Going fast is good

UFC 214 BETTING CHEAT SHEET: ODDS ANALYSIS AND PREVIEW

While it won’t be the biggest battle sports event of this summer, UFC 214 is the biggest MMA event of the entire year. On top of the Jon Jones-Daniel Cormier rematch, the card features two extra title bouts, contenders and entertaining fights throughout.
Brad Taschuk of MMAOddsBreaker.com, takes a peek at where the betting odds have moved for all 12 fights since opening lines (indicated in brackets) were released and he gives his thoughts on each matchup. All lines are courtesy of 5Dimes Sportsbook.
Jon Jones (-280) vs. Daniel Cormier (+220)
Jones was a -170 favorite first time these two scrapped and some naively anticipated the line would be similar this time around. But, it seems that Jones’ legal issues, run-in with USADA and layoff hasn’t had the impact expected on the line. It’s hard to blame bettors Cormier is currently 38-years-old, has been through some hard battles since their very first meeting, and Jones won each component of that first battle. Expect something similar – if not more dominant – that time around.
Irrespective of how seriously he takes his groundwork, Jones is the kind of fighter that rises to the occasion like few others. To him, this is the greatest occasion. Cormier is his main rival and he’s the opportunity to regain the belt he never lost against him. That combination will lead to a huge performance from Jones. Expect him to dispatch Cormier and re-assert his dominance in the division.
Tyron Woodley (-210) vs. Demian Maia (+160)
Much like the main event, this line hasn’t seen much motion. Given the contrasting styles, that is not hard to trust. There’s a contingent of people who believe Woodley is going to starch Maia using the first punch he throws. They could very well be right. The other side of this coin is made up of those who believe that Maia can shut the space, latch onto Woodley such as he has so many others and only dominate with his grappling. They are right as well. Woodley’s tendency to back himself against the cage and perform counter-puncher is going to be his passing. Maia has gotten so good at entering the clinch when not under pressure that he should be able to make Woodley miss after. Despite a high-level wrestler the likes of Woodley, once Maia gets his hands on you, that is a world of trouble.
The Brazilian’s ability to initiate Jiu-Jitsu exchanges without hitting traditional takedowns is next to none (he has perfected the single leg to back take) and Woodley being the kind of guy who likes to explode out of positions will only hurt him after that happens. It is kind of astonishing that Maia by Sub pays an excess buck (+275 as of Thursday morning), because Woodley will not have the ability to endure 25 moments of Maia engaging in the sort of fight he wishes to. The other choice is most likely a quick Woodley KO (+350 for the champ in Round 1, by the way).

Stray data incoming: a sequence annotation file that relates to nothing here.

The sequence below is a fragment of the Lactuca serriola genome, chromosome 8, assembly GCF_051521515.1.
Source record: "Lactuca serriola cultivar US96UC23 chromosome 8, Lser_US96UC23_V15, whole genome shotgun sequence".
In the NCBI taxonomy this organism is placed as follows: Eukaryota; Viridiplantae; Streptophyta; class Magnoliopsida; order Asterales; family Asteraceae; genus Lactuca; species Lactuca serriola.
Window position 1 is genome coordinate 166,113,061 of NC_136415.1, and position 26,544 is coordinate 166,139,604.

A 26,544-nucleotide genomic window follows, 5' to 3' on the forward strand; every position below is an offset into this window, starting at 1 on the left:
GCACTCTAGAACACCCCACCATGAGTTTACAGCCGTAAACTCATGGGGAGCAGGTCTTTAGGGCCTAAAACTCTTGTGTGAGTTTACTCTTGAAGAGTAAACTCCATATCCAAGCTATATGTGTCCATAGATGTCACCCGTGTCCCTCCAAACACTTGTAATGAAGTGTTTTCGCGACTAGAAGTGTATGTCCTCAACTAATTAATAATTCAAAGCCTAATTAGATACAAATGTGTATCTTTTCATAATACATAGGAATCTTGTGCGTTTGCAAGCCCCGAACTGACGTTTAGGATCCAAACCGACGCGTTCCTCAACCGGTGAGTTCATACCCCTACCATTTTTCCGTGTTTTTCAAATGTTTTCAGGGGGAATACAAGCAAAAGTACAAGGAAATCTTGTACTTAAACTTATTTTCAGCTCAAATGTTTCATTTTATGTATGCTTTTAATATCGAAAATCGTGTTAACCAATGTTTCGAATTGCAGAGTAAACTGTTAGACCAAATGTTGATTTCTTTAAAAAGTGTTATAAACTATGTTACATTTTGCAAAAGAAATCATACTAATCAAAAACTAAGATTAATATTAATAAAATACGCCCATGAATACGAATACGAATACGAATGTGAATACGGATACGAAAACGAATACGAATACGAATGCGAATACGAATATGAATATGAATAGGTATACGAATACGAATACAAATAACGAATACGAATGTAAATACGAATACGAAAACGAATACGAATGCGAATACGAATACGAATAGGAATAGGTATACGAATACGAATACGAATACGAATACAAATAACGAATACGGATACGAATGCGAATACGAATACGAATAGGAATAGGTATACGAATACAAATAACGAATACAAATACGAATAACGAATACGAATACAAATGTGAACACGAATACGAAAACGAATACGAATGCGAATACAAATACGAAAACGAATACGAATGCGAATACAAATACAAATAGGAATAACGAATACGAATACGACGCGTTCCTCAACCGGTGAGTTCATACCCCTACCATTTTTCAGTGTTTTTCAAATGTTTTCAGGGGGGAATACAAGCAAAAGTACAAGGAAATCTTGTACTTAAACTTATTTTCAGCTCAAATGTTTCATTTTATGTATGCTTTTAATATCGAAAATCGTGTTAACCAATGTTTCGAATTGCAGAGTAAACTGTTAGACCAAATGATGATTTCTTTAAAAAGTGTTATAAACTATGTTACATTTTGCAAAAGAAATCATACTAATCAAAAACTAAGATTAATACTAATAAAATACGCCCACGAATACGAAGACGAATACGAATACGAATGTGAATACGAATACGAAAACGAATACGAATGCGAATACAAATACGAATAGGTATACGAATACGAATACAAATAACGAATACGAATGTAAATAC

Cristiane “Cyborg” Justino (-1200) vs. Tonya Evinger (+600)
This battle being bettable is dependent on which type of bettor you are. In case you have no difficulty throwing a massive lineup in a parlay, the Cyborg moneyline (at almost -1400), or Cyborg ITD (almost -700) are almost sure things. If that is not really your style, neither will probably be laying nearly 2-to-1 on a prop such as Cyborg Round 1.
The only case I could make for a drama relies on Evinger’s strength. She has taken damage in many of her fights and persevered and she likely won’t return to beat Cyborg in this one after a rough start, there’s an outside shot she can survive five minutes. But even the prices for”Fight Begins Round two” and Cyborg Round 2 have dropped considerably (down to +150 and +450( respectively), which makes them less appealing even to someone who is constantly on the search for some round robin legs.
Robbie Lawler (-175) vs. Donald Cerrone (+135)
It’s a shame this fight is occurring after both men have seemingly passed their peak in terms of durability, because a war with Lawler and Cerrone at their best are a thing to behold. This battle will return to distance direction and in-fight choices. Lawler wants to be indoors, Cerrone wants to be outdoors. The difficulty for Cerrone is that Lawler’s consistent pressure will gradually see him get indoors and at that point, anticipate Cerrone to be far too willing to oblige him that the war he’s searching for. While this will grant us the kind of struggle we would like to see, don’t expect it to finish well for Cerrone.

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